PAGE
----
When the McPike family reached home after eating at a restaurant in Salem, Ore., 10-year-old Medaya complained that her chest felt as if it were on fire. Medaya's parents decided to take her to a physician.

During the 10-minute ride to the hospital, Medaya turned blue, began to vomit and lost consciousness. She was brain-dead by the time she reached the emergency room. Five days later, Medaya died in the arms of her parents.

Medaya, an asthmatic, was killed by an allergic reaction to sulfite, a preservative in the guacamole and salad she had eaten that night.

The death of Medaya McPike in late February, and the deaths of a dozen other asthmatics around the nation since 1982, led to a storm of protests last week from consumer groups who want sulfiting agents banned and outrage from some members of Congress who have accused the Food and Drug Administration of failing to protect the public's health.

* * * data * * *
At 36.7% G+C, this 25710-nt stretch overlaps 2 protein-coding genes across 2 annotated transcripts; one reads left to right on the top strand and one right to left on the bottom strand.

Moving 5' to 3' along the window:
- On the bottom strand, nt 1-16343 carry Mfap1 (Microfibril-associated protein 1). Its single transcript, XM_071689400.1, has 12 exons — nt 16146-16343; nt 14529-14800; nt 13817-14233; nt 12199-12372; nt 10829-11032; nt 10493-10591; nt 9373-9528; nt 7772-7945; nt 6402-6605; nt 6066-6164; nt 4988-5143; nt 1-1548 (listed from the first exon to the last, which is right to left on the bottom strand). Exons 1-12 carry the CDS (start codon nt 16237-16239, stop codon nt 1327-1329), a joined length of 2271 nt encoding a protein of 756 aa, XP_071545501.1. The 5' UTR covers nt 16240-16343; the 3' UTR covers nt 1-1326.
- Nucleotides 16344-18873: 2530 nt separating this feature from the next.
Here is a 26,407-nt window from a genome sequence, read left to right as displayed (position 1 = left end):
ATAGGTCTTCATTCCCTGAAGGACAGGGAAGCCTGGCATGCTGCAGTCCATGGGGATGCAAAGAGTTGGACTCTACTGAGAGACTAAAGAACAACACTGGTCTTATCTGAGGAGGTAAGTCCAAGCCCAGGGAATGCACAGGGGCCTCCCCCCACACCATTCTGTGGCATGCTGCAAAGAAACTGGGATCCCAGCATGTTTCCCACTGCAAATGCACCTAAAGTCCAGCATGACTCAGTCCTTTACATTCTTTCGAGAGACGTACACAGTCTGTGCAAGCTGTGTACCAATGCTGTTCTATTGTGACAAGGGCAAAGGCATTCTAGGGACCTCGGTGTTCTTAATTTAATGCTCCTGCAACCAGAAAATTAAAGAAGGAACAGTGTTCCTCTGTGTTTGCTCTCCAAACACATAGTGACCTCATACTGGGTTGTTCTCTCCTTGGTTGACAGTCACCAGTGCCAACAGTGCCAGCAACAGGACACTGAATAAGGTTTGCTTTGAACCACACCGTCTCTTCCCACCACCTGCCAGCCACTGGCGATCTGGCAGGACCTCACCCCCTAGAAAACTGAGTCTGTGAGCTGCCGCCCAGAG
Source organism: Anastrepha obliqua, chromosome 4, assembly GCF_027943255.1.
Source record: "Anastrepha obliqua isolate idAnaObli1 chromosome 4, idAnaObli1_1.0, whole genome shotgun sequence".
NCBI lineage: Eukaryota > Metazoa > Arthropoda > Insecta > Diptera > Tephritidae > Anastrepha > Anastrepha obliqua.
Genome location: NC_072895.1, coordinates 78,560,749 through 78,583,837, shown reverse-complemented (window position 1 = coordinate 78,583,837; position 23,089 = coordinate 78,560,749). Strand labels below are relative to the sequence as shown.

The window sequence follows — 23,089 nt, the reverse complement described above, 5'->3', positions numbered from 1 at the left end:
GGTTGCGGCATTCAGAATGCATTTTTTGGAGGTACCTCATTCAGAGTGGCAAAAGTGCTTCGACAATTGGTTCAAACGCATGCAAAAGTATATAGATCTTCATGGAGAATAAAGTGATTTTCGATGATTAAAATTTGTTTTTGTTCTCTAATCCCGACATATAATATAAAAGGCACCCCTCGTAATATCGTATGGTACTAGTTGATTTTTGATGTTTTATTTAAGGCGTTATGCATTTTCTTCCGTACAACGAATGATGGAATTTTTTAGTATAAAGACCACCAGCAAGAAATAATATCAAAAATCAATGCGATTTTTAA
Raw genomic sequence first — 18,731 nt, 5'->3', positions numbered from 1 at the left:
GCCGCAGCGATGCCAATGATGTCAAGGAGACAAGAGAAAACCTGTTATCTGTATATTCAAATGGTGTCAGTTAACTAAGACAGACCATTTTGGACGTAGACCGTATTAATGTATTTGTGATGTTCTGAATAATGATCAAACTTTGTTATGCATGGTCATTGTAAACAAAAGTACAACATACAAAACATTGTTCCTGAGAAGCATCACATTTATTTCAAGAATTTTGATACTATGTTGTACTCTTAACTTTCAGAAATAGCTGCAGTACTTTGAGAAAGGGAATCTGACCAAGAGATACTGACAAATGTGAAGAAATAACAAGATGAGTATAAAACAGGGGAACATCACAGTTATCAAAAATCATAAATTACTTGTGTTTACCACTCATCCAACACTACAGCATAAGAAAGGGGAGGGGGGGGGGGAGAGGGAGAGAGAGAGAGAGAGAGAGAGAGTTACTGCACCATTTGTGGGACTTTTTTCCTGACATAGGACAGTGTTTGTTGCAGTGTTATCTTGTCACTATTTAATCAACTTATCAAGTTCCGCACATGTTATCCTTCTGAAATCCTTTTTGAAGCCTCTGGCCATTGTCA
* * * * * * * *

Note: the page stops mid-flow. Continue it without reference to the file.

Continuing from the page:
Restaurants commonly use sulfiting agents to make salad ingredients look fresh. Sulfiting agents also are used to prevent discoloration of shellfish, preserve packaged foods, beer and wine, and act as an antioxidant in various medications. Six agents -- sulfur dioxide, sodium sulfite, sodium and potassium bisulfite, and sodium and potassium metabisulfite -- are currently included on the FDA's "generally recognized as safe" (GRAS) list.

Because of the types of foods treated with sulfites, the highest exposure to the chemical is often among consumers who opt for salad bars and prefer wine and beer to hard liquor.

The FDA believes that 5 to 10 percent of the nation's 9 million asthmatics may be particularly sensitive to sulfiting agents. The presence of sulfites in medications used by some asthmatics may increase their total exposure, making them more sensitive to a sudden dose.

Sulfiting agents harm asthmatics because they release sulfur dioxide, a known asthma inducer, says Dr. Ronald Simon, a researcher at the Scripps Clinic and Research Foundation in La Jolla, Calif. When sulfiting agents are eaten, they release sulfur dioxide gas in the mouth, which the asthmatic then inhales.